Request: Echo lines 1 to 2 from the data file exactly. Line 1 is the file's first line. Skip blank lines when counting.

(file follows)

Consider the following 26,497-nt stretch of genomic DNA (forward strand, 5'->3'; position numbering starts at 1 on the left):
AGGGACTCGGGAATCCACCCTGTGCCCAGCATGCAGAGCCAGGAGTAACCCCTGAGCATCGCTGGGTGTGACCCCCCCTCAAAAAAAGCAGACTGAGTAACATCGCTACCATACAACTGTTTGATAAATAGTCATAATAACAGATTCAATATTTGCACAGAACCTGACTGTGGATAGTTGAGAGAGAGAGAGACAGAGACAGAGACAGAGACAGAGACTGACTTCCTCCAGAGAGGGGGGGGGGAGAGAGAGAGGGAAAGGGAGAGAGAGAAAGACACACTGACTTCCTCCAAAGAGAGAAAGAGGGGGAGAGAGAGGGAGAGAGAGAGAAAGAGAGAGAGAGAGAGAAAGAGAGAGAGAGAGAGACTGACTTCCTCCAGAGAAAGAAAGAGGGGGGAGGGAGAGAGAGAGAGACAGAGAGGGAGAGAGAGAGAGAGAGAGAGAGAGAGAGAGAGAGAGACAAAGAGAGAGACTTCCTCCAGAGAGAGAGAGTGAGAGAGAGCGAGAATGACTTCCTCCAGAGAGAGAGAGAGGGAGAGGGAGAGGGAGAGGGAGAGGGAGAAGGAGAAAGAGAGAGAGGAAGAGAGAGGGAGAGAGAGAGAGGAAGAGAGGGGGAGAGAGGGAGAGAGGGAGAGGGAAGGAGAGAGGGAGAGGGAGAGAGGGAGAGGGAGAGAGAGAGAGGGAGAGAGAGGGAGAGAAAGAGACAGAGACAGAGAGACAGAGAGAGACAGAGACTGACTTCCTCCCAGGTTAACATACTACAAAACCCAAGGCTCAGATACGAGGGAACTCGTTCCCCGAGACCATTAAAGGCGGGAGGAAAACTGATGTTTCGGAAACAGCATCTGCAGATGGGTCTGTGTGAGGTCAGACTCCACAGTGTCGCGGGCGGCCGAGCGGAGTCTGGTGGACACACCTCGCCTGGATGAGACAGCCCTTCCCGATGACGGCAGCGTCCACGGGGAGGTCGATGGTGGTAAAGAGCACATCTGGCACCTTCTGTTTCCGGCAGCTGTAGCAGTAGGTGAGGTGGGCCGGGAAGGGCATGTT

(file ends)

Consider the following 26,497-nt stretch of genomic DNA (forward strand, 5'->3'; position numbering starts at 1 on the left):
AGGGACTCGGGAATCCACCCTGTGCCCAGCATGCAGAGCCAGGAGTAACCCCTGAGCATCGCTGGGTGTGACCCCCCCTCAAAAAAAGCAGACTGAGTAACATCGCTACCATACAACTGTTTGATAAATAGTCATAATAACAGATTCAATATTTGCACAGAACCTGACTGTGGATAGTTGAGAGAGAGAGAGACAGAGACAGAGACAGAGACAGAGACTGACTTCCTCCAGAGAGGGGGGGGGGAGAGAGAGAGGGAAAGGGAGAGAGAGAAAGACACACTGACTTCCTCCAAAGAGAGAAAGAGGGGGAGAGAGAGGGAGAGAGAGAGAAAGAGAGAGAGAGAGAGAAAGAGAGAGAGAGAGAGACTGACTTCCTCCAGAGAAAGAAAGAGGGGGGAGGGAGAGAGAGAGAGACAGAGAGGGAGAGAGAGAGAGAGAGAGAGAGAGAGAGAGAGAGAGACAAAGAGAGAGACTTCCTCCAGAGAGAGAGAGTGAGAGAGAGCGAGAATGACTTCCTCCAGAGAGAGAGAGAGGGAGAGGGAGAGGGAGAGGGAGAGGGAGAAGGAGAAAGAGAGAGAGGAAGAGAGAGGGAGAGAGAGAGAGGAAGAGAGGGGGAGAGAGGGAGAGAGGGAGAGGGAAGGAGAGAGGGAGAGGGAGAGAGGGAGAGGGAGAGAGAGAGAGGGAGAGAGAGGGAGAGAAAGAGACAGAGACAGAGAGACAGAGAGAGACAGAGACTGACTTCCTCCCAGGTTAACATACTACAAAACCCAAGGCTCAGATACGAGGGAACTCGTTCCCCGAGACCATTAAAGGCGGGAGGAAAACTGATGTTTCGGAAACAGCATCTGCAGATGGGTCTGTGTGAGGTCAGACTCCACAGTGTCGCGGGCGGCCGAGCGGAGTCTGGTGGACACACCTCGCCTGGATGAGACAGCCCTTCCCGATGACGGCAGCGTCCACGGGGAGGTCGATGGTGGTAAAGAGCACATCTGGCACCTTCTGTTTCCGGCAGCTGTAGCAGTAGGTGAGGTGGGCCGGGAAGGGCATGTT